I had participated that day in Manipal Bird Day 2013, A total of 114 species and a turnout of 45 birders made the event a successful affair. As noon approached I was informed that an Asian Paradise Flycatcher is regularly visiting house of one of my good friend at Manipal. My good friend and his wife both being avid birdwatchers have noticed the arrival of this bird from last few days at exactly 12:30 PM to their garden and wanted me to have a look. For photography it was a bad time of the day. Garden was dense enough but the harsh mid noon light was seeping through the leaves and was causing problem. I also noticed in such a contrasty situation my Canon EF 300mm f/2.8L II IS USM along with Canon EF 2X III Extender on Canon EOS 5D Mark III was supposed to be having trouble in focusing. This was the problem which was supposed to be corrected in the firmware for the Canon EF 300mm f/2.8L II IS USM lens. I had not yet updated the firmware and wanted to check it. So I thought it is a best time to hit two birds in a single stone. We waited from 12:15 for the arrival of our guest. 12:30 PM was long past and the afternoon heat was excruciating. Without disappointing us any further we noticed Male Asian Paradise Flycatcher (Terpsiphone paradisi) entering the garden at 12:45 PM sharp in a smooth glide. As Canon predicted I had a tough time focusing which you can see in the photos which are slightly front focused. So it was time for the lens to go for firmware update. Light was also unfavorable as the background was too bright. Getting a good exposure of white bird in such a background was a herculean struggle to capture well. As I am writing this article the lens has come back from Canon Service center, Bangalore after getting firmware updated. I have checked it and find that now it does not show this problem of focusing uncertainty in extremely contrasty situation.
The Asian Paradise Flycatcher (Terpsiphone paradisi) is a medium-sized passerine bird native to Asia. Males have elongated central tail feathers, and in some populations a black and Rufus plumage while others have white plumage. Females are short-tailed with Rufus wings and a black head. They feed on insects, which they capture in the air often below a densely canopied tree. In his first description of 1758, Carl von Linné nominated the species Corvus paradisi, a sort of crow of the paradise. Paradise-flycatchers used to be classified with the Old World flycatcher family Muscicapidae, but are now placed in the family Monarchidae together with monarch flycatchers.
Adult Asian Paradise Flycatchers are 19–22 cm (7.5–8.7 in) long. Their heads are glossy black with a black crown and crest, their black bill round and sturdy, their eyes black. Female are rufous on the back with a greyish throat and underparts. Their wings are 86–92 mm (3.4–3.6 in) long. Young males look very much like females but have a black throat and blue-ringed eyes. As adults they develop up to 24 cm (9.4 in) long tail feathers with two central tail feathers growing up to 30 cm (12 in) long drooping streamers.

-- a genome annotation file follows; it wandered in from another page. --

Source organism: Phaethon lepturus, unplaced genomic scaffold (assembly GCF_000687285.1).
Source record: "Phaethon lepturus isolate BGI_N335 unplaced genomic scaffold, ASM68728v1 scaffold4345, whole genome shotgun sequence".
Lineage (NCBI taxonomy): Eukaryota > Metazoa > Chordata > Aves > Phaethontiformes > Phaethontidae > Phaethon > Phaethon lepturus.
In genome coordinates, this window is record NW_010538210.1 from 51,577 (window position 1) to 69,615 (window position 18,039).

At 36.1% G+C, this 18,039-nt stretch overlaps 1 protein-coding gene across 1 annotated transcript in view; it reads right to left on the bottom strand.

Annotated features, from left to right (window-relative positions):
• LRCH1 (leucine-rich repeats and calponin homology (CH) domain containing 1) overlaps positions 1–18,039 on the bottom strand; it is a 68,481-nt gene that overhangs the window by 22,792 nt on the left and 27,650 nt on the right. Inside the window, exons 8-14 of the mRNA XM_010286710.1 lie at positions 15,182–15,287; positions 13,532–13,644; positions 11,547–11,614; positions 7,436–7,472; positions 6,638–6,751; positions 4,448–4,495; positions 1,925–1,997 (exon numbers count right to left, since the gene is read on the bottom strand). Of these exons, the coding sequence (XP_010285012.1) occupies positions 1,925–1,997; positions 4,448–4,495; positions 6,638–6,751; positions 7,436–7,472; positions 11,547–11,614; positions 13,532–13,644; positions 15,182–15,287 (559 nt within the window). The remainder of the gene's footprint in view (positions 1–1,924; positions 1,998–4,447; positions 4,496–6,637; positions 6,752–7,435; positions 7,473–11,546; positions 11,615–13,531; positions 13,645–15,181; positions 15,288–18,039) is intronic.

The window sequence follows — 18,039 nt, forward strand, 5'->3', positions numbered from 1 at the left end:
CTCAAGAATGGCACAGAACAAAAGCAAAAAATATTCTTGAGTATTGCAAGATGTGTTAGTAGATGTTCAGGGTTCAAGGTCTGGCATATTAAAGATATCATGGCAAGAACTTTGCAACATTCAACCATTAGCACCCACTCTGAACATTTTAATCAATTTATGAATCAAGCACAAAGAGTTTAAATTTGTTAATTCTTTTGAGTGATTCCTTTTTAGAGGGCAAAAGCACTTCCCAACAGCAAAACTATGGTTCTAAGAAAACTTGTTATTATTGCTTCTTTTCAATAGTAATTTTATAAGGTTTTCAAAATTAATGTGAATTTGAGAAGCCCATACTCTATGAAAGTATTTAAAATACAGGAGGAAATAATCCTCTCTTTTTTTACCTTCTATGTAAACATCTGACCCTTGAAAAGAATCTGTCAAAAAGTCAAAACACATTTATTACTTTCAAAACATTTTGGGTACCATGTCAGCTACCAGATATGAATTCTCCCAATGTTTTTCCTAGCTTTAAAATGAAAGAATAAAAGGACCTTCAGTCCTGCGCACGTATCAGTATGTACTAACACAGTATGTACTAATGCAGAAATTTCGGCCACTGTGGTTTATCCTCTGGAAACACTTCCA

Young males are rufous and have short tails. They acquire long tails in their second or third year. Adult males are either predominantly bright rufous above or predominantly white. Some specimens show some degree of intermediacy between rufous and white. Long-tailed rufous birds are generally devoid of shaft streaks on the wing and tail feathers, while in white birds the shaft streaks, and sometimes the edges of the wing and tail feathers are black. This specimen here was fully white with black in the edges of wing and tail feathers with no Rufus anywhere.
Possible interpretations of this phenomenon are : males may be polymorphic for Rufus and white plumage color; Rufus birds may be sub-adults; and there may even be two sympatric species distinguishable only in the male. Asian Paradise-flycatchers inhabit thick forests and well-wooded habitats from Turkestan to Manchuria, all over India and Sri Lanka to the Malay Archipelago on the islands of Sumba and Alor. They are vagrant in Korea and Maldives, and regionally extinct in Singapore. They are migratory and spend the winter season in tropical Asia. There are resident populations in southern India and Sri Lanka, hence both visiting migrants and the locally breeding subspecies occur in these areas in winter.
Asian Paradise Flycatchers are noisy birds uttering sharp skreek calls. They have short legs and sit very upright whilst perched prominently, like a shrike. They are insectivorous and hunt in flight in the understorey. In the afternoons they dive from perches to bathe in small pools of water.
The breeding season lasts from May to July. Being socially monogamous both male and female take part in nest-building, incubation, brooding and feeding of the young. The incubation period lasts 14 to 16 days and the nestling period 9 to 12 days. Three or four eggs are laid in a neat cup nest made with twigs and spider webs on the end of a low branch. The nest is sometimes built in the vicinity of a breeding pair of drongos, which keep predators away. Chicks hatch in about 21 to 23 days. A case of inter-specific feeding has been noted with Paradise Flycatcher chicks fed by Oriental White-eyes.